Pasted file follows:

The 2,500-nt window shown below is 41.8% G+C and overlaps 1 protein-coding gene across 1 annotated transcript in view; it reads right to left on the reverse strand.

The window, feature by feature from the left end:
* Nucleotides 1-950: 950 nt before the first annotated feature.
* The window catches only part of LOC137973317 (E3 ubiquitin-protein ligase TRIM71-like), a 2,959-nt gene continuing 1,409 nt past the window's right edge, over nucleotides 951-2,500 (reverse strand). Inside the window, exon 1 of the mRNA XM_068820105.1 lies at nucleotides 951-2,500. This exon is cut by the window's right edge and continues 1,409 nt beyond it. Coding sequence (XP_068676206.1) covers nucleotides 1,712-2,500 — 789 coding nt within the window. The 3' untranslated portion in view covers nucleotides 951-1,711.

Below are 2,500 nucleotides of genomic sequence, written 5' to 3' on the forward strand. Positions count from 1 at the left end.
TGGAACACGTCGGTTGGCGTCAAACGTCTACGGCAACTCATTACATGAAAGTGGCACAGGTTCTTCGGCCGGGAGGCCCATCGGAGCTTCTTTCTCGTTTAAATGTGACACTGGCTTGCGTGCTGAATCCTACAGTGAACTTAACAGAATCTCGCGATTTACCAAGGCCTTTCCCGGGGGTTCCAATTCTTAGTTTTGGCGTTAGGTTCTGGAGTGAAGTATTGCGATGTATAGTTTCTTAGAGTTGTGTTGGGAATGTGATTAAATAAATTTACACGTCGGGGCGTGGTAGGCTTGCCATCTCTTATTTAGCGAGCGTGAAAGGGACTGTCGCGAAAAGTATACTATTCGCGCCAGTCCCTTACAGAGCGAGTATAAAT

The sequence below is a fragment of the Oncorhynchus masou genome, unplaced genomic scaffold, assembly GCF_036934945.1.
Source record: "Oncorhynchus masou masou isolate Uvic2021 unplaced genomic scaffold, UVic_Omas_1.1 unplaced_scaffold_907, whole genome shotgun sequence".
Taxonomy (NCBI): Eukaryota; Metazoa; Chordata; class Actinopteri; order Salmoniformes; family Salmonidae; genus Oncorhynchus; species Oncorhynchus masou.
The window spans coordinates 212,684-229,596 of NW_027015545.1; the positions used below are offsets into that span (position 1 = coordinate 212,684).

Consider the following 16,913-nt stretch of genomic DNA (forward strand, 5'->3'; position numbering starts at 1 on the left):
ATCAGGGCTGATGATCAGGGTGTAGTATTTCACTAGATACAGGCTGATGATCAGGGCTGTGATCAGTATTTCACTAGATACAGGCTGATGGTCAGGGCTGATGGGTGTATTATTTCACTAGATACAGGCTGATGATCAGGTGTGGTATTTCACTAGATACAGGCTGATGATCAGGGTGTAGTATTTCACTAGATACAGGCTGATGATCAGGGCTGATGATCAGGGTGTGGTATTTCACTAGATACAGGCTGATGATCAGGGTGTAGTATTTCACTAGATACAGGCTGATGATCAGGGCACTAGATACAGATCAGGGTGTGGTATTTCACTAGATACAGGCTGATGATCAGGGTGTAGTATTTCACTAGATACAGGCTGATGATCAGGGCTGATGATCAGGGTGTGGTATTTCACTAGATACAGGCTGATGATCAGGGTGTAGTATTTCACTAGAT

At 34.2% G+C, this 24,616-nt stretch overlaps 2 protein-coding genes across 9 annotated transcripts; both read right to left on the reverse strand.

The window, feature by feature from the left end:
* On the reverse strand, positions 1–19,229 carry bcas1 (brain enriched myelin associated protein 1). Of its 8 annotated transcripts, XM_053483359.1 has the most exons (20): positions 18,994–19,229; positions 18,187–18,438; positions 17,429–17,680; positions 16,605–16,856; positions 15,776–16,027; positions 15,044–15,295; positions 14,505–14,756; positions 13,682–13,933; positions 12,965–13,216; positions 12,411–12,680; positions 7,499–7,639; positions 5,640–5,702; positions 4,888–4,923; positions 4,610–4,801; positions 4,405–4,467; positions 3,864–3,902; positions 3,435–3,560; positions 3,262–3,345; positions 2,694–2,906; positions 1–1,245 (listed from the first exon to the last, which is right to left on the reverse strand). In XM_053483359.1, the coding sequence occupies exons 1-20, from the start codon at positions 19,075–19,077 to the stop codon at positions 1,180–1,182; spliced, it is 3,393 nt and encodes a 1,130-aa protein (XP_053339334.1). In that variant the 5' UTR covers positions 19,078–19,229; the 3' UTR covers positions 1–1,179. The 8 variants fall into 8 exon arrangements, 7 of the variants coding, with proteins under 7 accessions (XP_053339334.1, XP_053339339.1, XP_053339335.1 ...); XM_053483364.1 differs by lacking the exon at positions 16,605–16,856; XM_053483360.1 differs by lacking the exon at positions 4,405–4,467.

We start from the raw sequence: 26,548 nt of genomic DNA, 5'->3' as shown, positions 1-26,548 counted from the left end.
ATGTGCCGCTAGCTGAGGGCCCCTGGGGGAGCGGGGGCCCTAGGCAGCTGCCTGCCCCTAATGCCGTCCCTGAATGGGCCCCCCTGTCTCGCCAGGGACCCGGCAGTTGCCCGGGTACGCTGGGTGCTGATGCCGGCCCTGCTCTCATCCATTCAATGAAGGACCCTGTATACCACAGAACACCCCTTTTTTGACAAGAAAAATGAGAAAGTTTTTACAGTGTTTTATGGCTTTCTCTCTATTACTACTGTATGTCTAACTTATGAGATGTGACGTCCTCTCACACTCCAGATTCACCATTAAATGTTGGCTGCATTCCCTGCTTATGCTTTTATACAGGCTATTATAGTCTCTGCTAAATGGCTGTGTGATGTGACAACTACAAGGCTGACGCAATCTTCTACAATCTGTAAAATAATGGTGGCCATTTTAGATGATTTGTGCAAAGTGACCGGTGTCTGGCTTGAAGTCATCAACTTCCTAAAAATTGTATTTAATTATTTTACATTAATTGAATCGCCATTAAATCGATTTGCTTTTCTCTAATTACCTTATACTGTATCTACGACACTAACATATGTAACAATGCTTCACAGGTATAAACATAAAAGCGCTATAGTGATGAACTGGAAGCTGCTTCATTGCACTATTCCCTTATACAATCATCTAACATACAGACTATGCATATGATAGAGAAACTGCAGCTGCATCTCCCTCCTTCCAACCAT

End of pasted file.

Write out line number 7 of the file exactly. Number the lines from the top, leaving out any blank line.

The sequence below is a fragment of the Oncorhynchus masou genome, unplaced genomic scaffold, assembly GCF_036934945.1.